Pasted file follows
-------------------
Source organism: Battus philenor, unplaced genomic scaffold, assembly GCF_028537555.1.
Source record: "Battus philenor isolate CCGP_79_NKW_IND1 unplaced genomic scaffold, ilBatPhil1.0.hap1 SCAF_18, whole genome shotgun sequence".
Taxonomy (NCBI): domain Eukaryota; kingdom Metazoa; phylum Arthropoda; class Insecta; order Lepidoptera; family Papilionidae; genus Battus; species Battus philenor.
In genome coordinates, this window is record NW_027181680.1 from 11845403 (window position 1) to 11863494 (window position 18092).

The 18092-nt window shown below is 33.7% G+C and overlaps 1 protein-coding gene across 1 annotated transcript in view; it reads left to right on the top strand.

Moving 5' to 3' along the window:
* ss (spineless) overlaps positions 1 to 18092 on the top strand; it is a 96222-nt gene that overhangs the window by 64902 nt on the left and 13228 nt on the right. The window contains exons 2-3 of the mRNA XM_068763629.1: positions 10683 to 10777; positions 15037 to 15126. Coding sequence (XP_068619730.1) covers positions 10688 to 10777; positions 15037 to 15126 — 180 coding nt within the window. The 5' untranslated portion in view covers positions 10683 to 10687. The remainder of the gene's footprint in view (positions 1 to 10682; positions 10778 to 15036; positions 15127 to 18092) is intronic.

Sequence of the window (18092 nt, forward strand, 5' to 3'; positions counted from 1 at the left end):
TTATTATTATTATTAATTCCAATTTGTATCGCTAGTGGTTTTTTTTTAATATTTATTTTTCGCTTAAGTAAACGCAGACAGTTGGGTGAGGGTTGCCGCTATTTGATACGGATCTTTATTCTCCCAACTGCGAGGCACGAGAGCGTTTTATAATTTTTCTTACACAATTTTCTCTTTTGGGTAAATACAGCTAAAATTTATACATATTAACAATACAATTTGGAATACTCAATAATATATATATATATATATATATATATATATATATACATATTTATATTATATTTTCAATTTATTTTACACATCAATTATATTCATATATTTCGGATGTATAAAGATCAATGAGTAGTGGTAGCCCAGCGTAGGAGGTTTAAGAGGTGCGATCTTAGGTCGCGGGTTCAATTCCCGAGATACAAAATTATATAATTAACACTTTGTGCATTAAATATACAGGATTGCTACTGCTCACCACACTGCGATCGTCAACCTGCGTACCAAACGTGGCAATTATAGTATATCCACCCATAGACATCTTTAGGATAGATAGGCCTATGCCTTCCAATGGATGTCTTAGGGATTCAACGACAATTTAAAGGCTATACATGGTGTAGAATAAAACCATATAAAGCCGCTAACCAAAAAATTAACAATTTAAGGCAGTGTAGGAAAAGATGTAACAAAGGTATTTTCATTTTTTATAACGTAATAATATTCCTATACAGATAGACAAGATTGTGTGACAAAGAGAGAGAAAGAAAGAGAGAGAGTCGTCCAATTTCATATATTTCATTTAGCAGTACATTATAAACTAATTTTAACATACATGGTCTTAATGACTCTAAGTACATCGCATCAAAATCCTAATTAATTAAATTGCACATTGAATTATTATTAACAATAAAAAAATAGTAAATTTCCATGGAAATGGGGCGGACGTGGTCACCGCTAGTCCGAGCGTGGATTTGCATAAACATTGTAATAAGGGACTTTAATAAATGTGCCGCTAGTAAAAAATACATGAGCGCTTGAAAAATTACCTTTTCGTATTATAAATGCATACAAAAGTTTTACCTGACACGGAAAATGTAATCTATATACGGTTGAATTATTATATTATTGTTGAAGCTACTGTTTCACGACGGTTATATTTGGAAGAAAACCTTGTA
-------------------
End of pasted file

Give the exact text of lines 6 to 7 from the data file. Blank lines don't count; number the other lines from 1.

Moving 5' to 3' along the window:
* ss (spineless) overlaps positions 1 to 18092 on the top strand; it is a 96222-nt gene that overhangs the window by 64902 nt on the left and 13228 nt on the right. The window contains exons 2-3 of the mRNA XM_068763629.1: positions 10683 to 10777; positions 15037 to 15126. Coding sequence (XP_068619730.1) covers positions 10688 to 10777; positions 15037 to 15126 — 180 coding nt within the window. The 5' untranslated portion in view covers positions 10683 to 10687. The remainder of the gene's footprint in view (positions 1 to 10682; positions 10778 to 15036; positions 15127 to 18092) is intronic.